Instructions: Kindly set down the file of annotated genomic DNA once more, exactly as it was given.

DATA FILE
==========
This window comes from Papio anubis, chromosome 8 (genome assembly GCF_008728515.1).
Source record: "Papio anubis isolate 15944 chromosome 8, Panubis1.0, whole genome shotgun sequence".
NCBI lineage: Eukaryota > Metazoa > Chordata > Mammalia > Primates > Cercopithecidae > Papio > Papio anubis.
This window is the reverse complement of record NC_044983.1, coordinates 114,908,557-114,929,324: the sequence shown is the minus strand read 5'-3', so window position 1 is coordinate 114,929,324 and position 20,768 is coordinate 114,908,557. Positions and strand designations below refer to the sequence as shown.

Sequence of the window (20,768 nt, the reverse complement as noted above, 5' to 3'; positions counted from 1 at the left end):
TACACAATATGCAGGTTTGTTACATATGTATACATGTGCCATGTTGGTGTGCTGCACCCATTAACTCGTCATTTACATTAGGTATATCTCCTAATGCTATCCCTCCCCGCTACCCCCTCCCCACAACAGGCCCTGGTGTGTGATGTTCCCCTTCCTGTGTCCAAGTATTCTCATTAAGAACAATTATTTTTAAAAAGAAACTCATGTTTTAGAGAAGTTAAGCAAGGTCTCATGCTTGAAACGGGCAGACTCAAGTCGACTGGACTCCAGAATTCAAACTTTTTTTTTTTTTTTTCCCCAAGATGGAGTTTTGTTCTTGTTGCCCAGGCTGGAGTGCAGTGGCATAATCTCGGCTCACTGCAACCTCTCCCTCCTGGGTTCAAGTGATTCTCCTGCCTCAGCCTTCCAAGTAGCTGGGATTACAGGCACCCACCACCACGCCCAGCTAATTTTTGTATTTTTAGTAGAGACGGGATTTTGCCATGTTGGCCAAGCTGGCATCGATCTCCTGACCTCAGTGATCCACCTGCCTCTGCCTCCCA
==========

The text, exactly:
This window comes from Papio anubis, chromosome 8 (genome assembly GCF_008728515.1).
Source record: "Papio anubis isolate 15944 chromosome 8, Panubis1.0, whole genome shotgun sequence".
NCBI lineage: Eukaryota > Metazoa > Chordata > Mammalia > Primates > Cercopithecidae > Papio > Papio anubis.
This window is the reverse complement of record NC_044983.1, coordinates 114,908,557-114,929,324: the sequence shown is the minus strand read 5'-3', so window position 1 is coordinate 114,929,324 and position 20,768 is coordinate 114,908,557. Positions and strand designations below refer to the sequence as shown.

Sequence of the window (20,768 nt, the reverse complement as noted above, 5' to 3'; positions counted from 1 at the left end):
TACACAATATGCAGGTTTGTTACATATGTATACATGTGCCATGTTGGTGTGCTGCACCCATTAACTCGTCATTTACATTAGGTATATCTCCTAATGCTATCCCTCCCCGCTACCCCCTCCCCACAACAGGCCCTGGTGTGTGATGTTCCCCTTCCTGTGTCCAAGTATTCTCATTAAGAACAATTATTTTTAAAAAGAAACTCATGTTTTAGAGAAGTTAAGCAAGGTCTCATGCTTGAAACGGGCAGACTCAAGTCGACTGGACTCCAGAATTCAAACTTTTTTTTTTTTTTTTCCCCAAGATGGAGTTTTGTTCTTGTTGCCCAGGCTGGAGTGCAGTGGCATAATCTCGGCTCACTGCAACCTCTCCCTCCTGGGTTCAAGTGATTCTCCTGCCTCAGCCTTCCAAGTAGCTGGGATTACAGGCACCCACCACCACGCCCAGCTAATTTTTGTATTTTTAGTAGAGACGGGATTTTGCCATGTTGGCCAAGCTGGCATCGATCTCCTGACCTCAGTGATCCACCTGCCTCTGCCTCCCA